The Jennings Gang
You're a liar! Those fighting words, uttered during the course of a civil suit being tried in the county courthouse at Woodward were the seed from which sprouted the Jennings Gang. The matter in dispute concerned the nonpayment of rental on county-owned rangeland, a suit brought by Sheriff Jack Love, who also was collecting fees as corporation commissioner as the result of a rather obvious bit of political skulduggery which was bitterly resented by the Jennings clan, headed by ex-Judge J. F. D. Jennings, who wanted the sinecure for one of their own.
Judge Jennings had four sons: Ed, John and Al were lawyers; Frank, at the time, was in Denver, Colorado, where he was a court clerk. Al, next to the youngest, and only five feet-two, had been for a time Canadian County prosecutor at El Reno. He had come up for the trial, in which he had a personal interest, his brother Ed having been retained as counsel for the defendant. But that was only part of it. Love, in his dual role of sheriff and corporation commissioner, had engaged Temple Houston, the long-time foe of the Jennings clan to prosecute his case.
Temple Houston was the youngest son (not the grandson, as Rascoe has it) of General Sam Houston, father of the Texas Republic, and he never let anyone forget it. In 1886, then only twenty-four, he had been appointed state's attorney for the unorganized counties of the Texas Panhandle, with his headquarters at Old Mobeetie. It was there that he developed a perpetual scowl and certain eccentricities, often appearing in fringed buckskins, snakeskin hatbands, and allowing his hair to grow long. Too inexperienced to be considered a good trial lawyer, he nevertheless quickly became an impressive courtroom orator. He had a big voice and he used it to infuriate opposing counsel. When he roared and shook his long mane, the effect, coupled with his self-avowed prowess with his pistols, was that few men could stand up against him. When he appeared in Oklahoma Territory ten years later, he was a swaggering, often offensive, extrovert.
Ed Jennings had a belligerent nature. He and Houston clashed repeatedly as the trial proceeded. In a heated argument over a legal technicality, the latter became so enraged that he pounded the table with his fist and shouted, "Your Honor, opposing counsel is grossly ignorant of the law!"
Al always said it was he who gave Houston the lie; he was never modest about such things. His brother Ed and Houston squared off at each other, but they were separated before any blows were struck or shots fired. Onlookers did not expect the matter to end there.
That evening, Ed and John Jennings were playing cards in a saloon when Houston walked in. Ed immediately drew a revolver. Houston shot and killed him before he could get out of his chair. John Jennings leaped up, a pistol in his hand, but Houston's second shot struck him in the shoulder and Jennings' six-guns clattered to the floor. Temple Houston was tried for this shooting and, acting as his own lawyer, was acquitted on his plea of self-defense, witnesses swearing that Ed Jennings had been the first to draw.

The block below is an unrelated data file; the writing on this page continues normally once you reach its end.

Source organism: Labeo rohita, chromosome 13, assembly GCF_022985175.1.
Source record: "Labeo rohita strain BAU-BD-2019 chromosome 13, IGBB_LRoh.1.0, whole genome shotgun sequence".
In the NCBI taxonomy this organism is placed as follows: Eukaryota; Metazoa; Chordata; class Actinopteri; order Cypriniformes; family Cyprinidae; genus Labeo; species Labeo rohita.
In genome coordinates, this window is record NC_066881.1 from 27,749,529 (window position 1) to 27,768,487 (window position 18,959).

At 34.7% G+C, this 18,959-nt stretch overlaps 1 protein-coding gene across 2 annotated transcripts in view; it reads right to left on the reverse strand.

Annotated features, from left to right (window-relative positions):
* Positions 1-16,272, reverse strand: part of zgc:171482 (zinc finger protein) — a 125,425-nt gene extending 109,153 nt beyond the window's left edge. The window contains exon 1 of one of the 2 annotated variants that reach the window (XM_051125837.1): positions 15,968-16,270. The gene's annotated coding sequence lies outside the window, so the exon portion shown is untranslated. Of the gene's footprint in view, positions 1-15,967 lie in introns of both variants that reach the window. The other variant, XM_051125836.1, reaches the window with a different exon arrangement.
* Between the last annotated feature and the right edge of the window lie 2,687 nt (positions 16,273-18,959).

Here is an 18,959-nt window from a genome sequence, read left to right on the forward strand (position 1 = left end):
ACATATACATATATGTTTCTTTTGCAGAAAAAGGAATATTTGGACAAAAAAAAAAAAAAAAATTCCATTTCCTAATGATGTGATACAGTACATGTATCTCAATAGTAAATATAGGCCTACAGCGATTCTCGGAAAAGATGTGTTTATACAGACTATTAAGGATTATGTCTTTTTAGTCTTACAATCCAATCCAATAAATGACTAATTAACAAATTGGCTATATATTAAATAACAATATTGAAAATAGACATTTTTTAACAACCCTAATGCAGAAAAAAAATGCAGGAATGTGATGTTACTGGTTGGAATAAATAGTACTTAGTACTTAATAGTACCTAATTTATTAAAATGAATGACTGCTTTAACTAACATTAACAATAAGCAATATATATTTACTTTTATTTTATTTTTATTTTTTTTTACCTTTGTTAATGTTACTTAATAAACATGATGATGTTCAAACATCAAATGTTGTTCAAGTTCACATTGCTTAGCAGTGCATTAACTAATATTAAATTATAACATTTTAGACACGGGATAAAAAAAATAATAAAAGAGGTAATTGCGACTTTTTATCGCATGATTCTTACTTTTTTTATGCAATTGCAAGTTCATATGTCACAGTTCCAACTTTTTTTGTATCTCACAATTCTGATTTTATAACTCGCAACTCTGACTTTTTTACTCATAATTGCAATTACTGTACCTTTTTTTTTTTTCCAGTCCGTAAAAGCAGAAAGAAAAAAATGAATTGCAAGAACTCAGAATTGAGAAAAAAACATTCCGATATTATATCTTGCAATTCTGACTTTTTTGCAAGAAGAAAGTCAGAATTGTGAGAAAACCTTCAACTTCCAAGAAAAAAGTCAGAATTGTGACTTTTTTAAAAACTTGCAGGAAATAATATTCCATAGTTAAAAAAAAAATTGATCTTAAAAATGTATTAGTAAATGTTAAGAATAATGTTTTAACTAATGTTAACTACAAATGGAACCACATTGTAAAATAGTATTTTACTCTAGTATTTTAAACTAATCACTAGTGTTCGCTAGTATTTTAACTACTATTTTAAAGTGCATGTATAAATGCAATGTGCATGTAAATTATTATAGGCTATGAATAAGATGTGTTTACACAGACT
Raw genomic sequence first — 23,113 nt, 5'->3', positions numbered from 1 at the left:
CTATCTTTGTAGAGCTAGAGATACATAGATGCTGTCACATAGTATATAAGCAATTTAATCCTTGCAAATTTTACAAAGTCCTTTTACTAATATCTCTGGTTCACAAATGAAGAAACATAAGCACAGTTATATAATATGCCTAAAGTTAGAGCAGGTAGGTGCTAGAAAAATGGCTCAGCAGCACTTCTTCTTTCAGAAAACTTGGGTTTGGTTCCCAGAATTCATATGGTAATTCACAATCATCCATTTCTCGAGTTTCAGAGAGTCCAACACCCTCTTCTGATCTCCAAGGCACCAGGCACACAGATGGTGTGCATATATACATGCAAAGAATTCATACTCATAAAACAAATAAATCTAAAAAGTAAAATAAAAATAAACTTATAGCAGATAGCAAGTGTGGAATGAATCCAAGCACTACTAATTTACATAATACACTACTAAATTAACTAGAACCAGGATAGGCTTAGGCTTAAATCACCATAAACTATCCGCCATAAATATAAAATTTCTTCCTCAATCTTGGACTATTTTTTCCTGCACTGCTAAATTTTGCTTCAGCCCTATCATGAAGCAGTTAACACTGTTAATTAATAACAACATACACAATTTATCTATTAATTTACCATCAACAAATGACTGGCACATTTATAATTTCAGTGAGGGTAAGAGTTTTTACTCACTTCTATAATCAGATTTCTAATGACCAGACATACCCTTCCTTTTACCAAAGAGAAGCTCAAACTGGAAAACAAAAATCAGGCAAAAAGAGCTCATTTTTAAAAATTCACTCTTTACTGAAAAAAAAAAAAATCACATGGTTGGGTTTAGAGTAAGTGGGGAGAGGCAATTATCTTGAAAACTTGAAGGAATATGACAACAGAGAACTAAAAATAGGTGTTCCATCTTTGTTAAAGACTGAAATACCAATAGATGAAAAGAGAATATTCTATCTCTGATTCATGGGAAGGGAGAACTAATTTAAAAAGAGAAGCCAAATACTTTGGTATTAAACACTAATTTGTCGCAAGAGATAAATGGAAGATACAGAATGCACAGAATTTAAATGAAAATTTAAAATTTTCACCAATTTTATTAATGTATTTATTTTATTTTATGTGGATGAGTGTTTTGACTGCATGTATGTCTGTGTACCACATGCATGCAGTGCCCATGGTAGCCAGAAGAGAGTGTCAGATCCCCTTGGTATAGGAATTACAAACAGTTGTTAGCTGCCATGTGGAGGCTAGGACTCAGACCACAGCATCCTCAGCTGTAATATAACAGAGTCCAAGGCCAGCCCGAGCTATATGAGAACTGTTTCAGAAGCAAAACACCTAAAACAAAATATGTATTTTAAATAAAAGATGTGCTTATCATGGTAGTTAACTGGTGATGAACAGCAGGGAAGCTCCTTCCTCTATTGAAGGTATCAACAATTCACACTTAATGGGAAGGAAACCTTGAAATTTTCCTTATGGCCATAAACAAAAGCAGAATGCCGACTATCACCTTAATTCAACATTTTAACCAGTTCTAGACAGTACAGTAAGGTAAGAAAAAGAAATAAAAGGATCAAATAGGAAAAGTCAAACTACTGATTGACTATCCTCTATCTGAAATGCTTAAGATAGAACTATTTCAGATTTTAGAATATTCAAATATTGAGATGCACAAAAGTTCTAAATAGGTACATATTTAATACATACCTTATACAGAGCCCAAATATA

Frank had come from Denver. He and Al attended the trial and were bitter over Houston's acquittal. Fortified with a few drinks, Al made some threats against Houston. Frank got him away before anything came of and they went to Tecumseh, where their father was then sitting as judge of the Pottawatomie County court. He had previously been a judge at Woodward.
Al (Alfonso) Jennings, born in 1862, was a Virginian by birth, as were his brothers. The Judge had fought under Lee in the Army of Virginia. He was a man of excellent character, and though ruined financially by the War between the States, he had given his sons more advantages than most. Ed was the leader. Al's grandiose dreams of the future political and economic importance of the family were woven around him. If Ed had lived, they might have been realized. With his death, they vanished.
The full measure of Al Jennings' hatred of Temple Houston can be appreciated only when viewed from that angle. In the two books attributed to him, he says he "hunted" Houston, determined to kill him. This is to be doubted. Houston went where he pleased, and if Al was looking for him it was in places, such as the wilds of the Sac and Fox country, where the man was least likely to be.
It has become the fashion to downgrade Al Jennings as an outlaw and to portray him as a fumbling comic figure, confused, boastful, hungry for public acclaim, who was deluded into believing that the tales of derring-do he invented about himself were true. It is an opinion advanced by those writers who know him only throngh the several books which he co-authored. It is justified in part; as a bandit, he had little to recommend him, for as Marshal Nix had once told me, "Al was never half as bad as he thought he was." Perhaps it was just as well that he was not, since any man with a rifle in his hands is dangerous. But whatever AI Jennings' faults were, he paid for his mistakes.
After a few weeks in Tecumseh, he and Frank were broke. They fell in with two brothers, Morris and Pat O'Malley, who, if they could claim any occupation, were cowboys. They were between jobs and getting hungry enough to be reckless. Al has told two versions of who first broached the idea of filling their empty pockets by holding up a train. At one time, he said it was his suggestion; at another, that Morris O'Malley made it. Very likely it came from Al, for he had an ace up his sleeve in the person of Little Dick West, the lone survivor of the Doolin Gang, whom he was confident he could get to throw in with them. They recruited another member of their so-called gang in Sam Baker, a worthless character. Baker was to prove to be one of Al's greatest mistakes.
The five of them left Tecumseh and, somewhere in the Sac and Fox country, met Little Dick. Jennings never disclosed where and how he first made contact with the wizened little runt for whom Nix and his deputies had been hunting for months. He is equally vague about where he, the O'Malley brothers and Baker met the hairy little man. "In the Sac and Fox country," which would be north of Tecumseh, is as close as he comes to saying'